Friday, September 18, 2009

What's in a Certification?

As I look at various credentials used by other professional fields, I can't help be a little cynical about ALA's recent announcement of their Library Support Staff Certification Program (LSSCP). Described as a means of creating standardization in a field where more than half of library workers are not librarians holding a MLIS, this certificate is voluntary for library support workers.

I had the apparent nerve to ask organizers at IFLA in August 2008 whether this might lead to standardized education in the field and I got the strangest reaction. They were afraid to comment. I was floored as I saw it as a simple question - yes or no. As it turns out, Canada is in a very unique position, having a significantly smaller number of library training programs, to offer a more standardized educational practice. Currently, we try to abide by a profoundly outdated CLA set of guidelines but we should be looking at the question of accreditation. Like librarians, would it not be valuable to techncians and libraries who employ them, to offer accredited diplomas that must adhere to specific guidelines? Indeed, accreditation would very likely mean that techs could demonstrate their professional committment through recognized professional development after graduation. Their positions would have more value and recognition, as well.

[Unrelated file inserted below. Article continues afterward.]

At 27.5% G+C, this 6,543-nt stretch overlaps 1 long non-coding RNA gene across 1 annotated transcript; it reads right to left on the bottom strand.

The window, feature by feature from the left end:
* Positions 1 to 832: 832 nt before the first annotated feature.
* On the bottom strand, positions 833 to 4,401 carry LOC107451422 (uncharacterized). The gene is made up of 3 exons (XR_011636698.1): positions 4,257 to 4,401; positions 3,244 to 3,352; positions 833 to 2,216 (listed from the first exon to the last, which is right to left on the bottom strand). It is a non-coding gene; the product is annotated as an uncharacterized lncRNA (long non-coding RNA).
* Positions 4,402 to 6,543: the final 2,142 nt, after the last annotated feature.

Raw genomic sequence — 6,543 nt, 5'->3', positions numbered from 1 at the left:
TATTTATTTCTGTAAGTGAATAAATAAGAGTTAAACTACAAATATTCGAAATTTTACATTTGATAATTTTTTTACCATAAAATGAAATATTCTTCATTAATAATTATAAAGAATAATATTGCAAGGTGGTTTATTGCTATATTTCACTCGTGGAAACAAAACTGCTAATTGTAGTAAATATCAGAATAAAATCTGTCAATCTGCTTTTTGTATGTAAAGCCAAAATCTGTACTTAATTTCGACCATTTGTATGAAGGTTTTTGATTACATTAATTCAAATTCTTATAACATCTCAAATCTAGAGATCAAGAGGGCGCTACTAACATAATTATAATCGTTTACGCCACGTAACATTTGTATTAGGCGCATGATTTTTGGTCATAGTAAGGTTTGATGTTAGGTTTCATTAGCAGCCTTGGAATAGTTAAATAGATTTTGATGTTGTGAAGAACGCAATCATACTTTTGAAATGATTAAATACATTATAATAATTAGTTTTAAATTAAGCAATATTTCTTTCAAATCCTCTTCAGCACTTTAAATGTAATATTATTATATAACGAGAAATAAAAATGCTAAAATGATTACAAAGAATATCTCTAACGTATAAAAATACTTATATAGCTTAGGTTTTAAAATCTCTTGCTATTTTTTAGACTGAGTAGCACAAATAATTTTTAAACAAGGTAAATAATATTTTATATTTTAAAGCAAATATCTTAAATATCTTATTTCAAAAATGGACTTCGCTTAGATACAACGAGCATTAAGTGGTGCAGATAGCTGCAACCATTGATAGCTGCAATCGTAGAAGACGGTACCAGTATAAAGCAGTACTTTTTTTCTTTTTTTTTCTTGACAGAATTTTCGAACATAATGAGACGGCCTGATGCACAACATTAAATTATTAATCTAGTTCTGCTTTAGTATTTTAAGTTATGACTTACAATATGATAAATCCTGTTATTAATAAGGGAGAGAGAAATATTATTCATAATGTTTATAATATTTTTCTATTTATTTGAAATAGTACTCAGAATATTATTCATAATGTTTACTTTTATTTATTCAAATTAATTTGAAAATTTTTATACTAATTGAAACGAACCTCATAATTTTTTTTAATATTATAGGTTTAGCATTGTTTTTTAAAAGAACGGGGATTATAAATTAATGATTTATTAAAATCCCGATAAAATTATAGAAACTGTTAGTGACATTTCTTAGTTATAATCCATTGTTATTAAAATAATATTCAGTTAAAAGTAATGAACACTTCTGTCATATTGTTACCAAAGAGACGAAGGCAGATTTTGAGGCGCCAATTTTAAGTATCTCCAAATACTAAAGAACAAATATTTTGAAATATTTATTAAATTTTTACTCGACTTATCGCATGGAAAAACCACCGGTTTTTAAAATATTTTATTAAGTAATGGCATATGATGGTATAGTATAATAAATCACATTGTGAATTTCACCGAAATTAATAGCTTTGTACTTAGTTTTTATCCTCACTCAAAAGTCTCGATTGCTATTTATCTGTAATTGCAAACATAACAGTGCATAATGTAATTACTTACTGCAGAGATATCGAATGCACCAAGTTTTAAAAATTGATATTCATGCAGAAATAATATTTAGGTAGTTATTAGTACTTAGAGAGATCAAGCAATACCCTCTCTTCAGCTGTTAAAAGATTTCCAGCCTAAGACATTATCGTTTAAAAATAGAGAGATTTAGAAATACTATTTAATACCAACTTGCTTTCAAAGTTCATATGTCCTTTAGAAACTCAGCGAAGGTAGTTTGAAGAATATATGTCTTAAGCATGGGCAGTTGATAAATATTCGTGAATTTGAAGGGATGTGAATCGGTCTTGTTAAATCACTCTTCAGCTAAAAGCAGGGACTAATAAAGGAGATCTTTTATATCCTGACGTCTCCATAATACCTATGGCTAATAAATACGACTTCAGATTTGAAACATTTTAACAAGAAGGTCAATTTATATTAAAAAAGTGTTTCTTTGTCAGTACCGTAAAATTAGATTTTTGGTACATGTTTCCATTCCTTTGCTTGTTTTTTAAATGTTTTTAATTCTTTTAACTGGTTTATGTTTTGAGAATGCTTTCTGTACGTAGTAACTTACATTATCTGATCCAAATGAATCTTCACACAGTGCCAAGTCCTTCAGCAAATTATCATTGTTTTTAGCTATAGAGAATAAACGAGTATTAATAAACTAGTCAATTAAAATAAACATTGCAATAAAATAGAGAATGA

Getting a certificate that acknowledges competencies that one has acquired over time, like the LCCSP program, might help some employers understand and recognize the abilities of their staff but it does little to force educational institutions to deliver standardized education. Yet, the most successful professional programs: nursing, education, accounting, etc. require accreditation - a process that forces educational programs to adhere to set guidelines, undergo regular reviews, and site visits by accreditation teams. There is rigor to the process.

We have the opportunity to provide that rigor in Canada.

Wednesday, September 2, 2009

Canadian Copyright and the threat to our intellectual freedom

Once again, the Canadian government is attempting to tackle its elusive copyright laws. Until Sept. 13, there is a "public" (and I use the term very loosely) consultation process.

You should be shaking in your boots.

"As an instrument of public policy, the Copyright Act has two primary objectives: to encourage the creation and dissemination of original works, and to promote access to knowledge for the benefit of Canadian society as a whole."